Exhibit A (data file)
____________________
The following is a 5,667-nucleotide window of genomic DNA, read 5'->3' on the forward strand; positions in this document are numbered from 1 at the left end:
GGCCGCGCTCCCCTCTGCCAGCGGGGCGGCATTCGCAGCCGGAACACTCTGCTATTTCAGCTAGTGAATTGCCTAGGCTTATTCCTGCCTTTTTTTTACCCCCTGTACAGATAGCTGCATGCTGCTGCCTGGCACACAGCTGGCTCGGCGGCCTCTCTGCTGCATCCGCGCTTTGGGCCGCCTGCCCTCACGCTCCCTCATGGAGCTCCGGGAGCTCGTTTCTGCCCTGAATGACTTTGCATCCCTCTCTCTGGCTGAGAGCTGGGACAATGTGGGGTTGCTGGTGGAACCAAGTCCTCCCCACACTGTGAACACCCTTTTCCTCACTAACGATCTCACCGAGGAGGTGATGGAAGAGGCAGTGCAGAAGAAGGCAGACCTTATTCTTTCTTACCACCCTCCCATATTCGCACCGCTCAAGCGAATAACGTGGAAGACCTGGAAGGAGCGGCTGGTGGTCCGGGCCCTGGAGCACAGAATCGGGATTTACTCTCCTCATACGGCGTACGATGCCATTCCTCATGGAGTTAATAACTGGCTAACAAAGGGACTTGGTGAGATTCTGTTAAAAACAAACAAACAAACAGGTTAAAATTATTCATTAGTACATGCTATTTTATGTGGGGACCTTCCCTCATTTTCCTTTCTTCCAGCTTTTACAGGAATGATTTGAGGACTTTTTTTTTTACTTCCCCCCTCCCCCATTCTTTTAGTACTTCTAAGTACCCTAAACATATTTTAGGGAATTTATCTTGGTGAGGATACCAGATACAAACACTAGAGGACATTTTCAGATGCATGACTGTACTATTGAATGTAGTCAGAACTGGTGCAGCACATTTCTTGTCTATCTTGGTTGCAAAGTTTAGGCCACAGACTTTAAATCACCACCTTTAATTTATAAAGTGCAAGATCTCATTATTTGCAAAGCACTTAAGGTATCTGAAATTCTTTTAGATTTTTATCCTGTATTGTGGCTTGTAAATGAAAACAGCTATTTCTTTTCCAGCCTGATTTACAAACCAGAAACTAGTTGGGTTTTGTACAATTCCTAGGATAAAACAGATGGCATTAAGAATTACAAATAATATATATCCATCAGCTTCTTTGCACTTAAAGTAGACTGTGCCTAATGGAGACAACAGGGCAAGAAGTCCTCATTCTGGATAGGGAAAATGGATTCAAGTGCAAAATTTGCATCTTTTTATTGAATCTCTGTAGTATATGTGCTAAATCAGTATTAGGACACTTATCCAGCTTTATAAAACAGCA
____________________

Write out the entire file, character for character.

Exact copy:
The following is a 5,667-nucleotide window of genomic DNA, read 5'->3' on the forward strand; positions in this document are numbered from 1 at the left end:
GGCCGCGCTCCCCTCTGCCAGCGGGGCGGCATTCGCAGCCGGAACACTCTGCTATTTCAGCTAGTGAATTGCCTAGGCTTATTCCTGCCTTTTTTTTACCCCCTGTACAGATAGCTGCATGCTGCTGCCTGGCACACAGCTGGCTCGGCGGCCTCTCTGCTGCATCCGCGCTTTGGGCCGCCTGCCCTCACGCTCCCTCATGGAGCTCCGGGAGCTCGTTTCTGCCCTGAATGACTTTGCATCCCTCTCTCTGGCTGAGAGCTGGGACAATGTGGGGTTGCTGGTGGAACCAAGTCCTCCCCACACTGTGAACACCCTTTTCCTCACTAACGATCTCACCGAGGAGGTGATGGAAGAGGCAGTGCAGAAGAAGGCAGACCTTATTCTTTCTTACCACCCTCCCATATTCGCACCGCTCAAGCGAATAACGTGGAAGACCTGGAAGGAGCGGCTGGTGGTCCGGGCCCTGGAGCACAGAATCGGGATTTACTCTCCTCATACGGCGTACGATGCCATTCCTCATGGAGTTAATAACTGGCTAACAAAGGGACTTGGTGAGATTCTGTTAAAAACAAACAAACAAACAGGTTAAAATTATTCATTAGTACATGCTATTTTATGTGGGGACCTTCCCTCATTTTCCTTTCTTCCAGCTTTTACAGGAATGATTTGAGGACTTTTTTTTTTACTTCCCCCCTCCCCCATTCTTTTAGTACTTCTAAGTACCCTAAACATATTTTAGGGAATTTATCTTGGTGAGGATACCAGATACAAACACTAGAGGACATTTTCAGATGCATGACTGTACTATTGAATGTAGTCAGAACTGGTGCAGCACATTTCTTGTCTATCTTGGTTGCAAAGTTTAGGCCACAGACTTTAAATCACCACCTTTAATTTATAAAGTGCAAGATCTCATTATTTGCAAAGCACTTAAGGTATCTGAAATTCTTTTAGATTTTTATCCTGTATTGTGGCTTGTAAATGAAAACAGCTATTTCTTTTCCAGCCTGATTTACAAACCAGAAACTAGTTGGGTTTTGTACAATTCCTAGGATAAAACAGATGGCATTAAGAATTACAAATAATATATATCCATCAGCTTCTTTGCACTTAAAGTAGACTGTGCCTAATGGAGACAACAGGGCAAGAAGTCCTCATTCTGGATAGGGAAAATGGATTCAAGTGCAAAATTTGCATCTTTTTATTGAATCTCTGTAGTATATGTGCTAAATCAGTATTAGGACACTTATCCAGCTTTATAAAACAGCA